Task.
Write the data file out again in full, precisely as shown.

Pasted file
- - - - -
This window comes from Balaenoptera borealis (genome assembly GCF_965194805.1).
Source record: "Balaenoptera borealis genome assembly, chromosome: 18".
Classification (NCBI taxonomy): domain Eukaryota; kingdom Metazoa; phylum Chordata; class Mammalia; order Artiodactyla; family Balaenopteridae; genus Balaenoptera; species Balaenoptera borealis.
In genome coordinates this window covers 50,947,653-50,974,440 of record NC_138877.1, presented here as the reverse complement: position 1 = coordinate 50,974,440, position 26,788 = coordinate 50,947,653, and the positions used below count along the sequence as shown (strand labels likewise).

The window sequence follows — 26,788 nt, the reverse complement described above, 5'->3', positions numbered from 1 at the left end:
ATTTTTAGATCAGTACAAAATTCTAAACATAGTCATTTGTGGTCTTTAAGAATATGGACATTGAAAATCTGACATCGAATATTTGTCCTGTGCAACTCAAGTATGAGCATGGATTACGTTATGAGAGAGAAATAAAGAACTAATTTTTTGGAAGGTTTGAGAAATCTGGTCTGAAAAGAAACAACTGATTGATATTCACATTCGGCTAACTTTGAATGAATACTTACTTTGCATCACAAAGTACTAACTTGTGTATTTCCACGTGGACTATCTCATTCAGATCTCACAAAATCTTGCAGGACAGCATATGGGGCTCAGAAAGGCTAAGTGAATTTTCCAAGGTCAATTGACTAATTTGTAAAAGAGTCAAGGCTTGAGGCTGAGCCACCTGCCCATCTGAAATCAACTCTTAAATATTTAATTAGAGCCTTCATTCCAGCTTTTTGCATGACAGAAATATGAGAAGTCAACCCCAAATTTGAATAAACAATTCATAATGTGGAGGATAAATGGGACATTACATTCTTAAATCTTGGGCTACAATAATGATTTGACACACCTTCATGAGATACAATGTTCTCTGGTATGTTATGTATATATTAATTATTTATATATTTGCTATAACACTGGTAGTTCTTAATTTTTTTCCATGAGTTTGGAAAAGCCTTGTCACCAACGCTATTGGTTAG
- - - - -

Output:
This window comes from Balaenoptera borealis (genome assembly GCF_965194805.1).
Source record: "Balaenoptera borealis genome assembly, chromosome: 18".
Classification (NCBI taxonomy): domain Eukaryota; kingdom Metazoa; phylum Chordata; class Mammalia; order Artiodactyla; family Balaenopteridae; genus Balaenoptera; species Balaenoptera borealis.
In genome coordinates this window covers 50,947,653-50,974,440 of record NC_138877.1, presented here as the reverse complement: position 1 = coordinate 50,974,440, position 26,788 = coordinate 50,947,653, and the positions used below count along the sequence as shown (strand labels likewise).

The window sequence follows — 26,788 nt, the reverse complement described above, 5'->3', positions numbered from 1 at the left end:
ATTTTTAGATCAGTACAAAATTCTAAACATAGTCATTTGTGGTCTTTAAGAATATGGACATTGAAAATCTGACATCGAATATTTGTCCTGTGCAACTCAAGTATGAGCATGGATTACGTTATGAGAGAGAAATAAAGAACTAATTTTTTGGAAGGTTTGAGAAATCTGGTCTGAAAAGAAACAACTGATTGATATTCACATTCGGCTAACTTTGAATGAATACTTACTTTGCATCACAAAGTACTAACTTGTGTATTTCCACGTGGACTATCTCATTCAGATCTCACAAAATCTTGCAGGACAGCATATGGGGCTCAGAAAGGCTAAGTGAATTTTCCAAGGTCAATTGACTAATTTGTAAAAGAGTCAAGGCTTGAGGCTGAGCCACCTGCCCATCTGAAATCAACTCTTAAATATTTAATTAGAGCCTTCATTCCAGCTTTTTGCATGACAGAAATATGAGAAGTCAACCCCAAATTTGAATAAACAATTCATAATGTGGAGGATAAATGGGACATTACATTCTTAAATCTTGGGCTACAATAATGATTTGACACACCTTCATGAGATACAATGTTCTCTGGTATGTTATGTATATATTAATTATTTATATATTTGCTATAACACTGGTAGTTCTTAATTTTTTTCCATGAGTTTGGAAAAGCCTTGTCACCAACGCTATTGGTTAG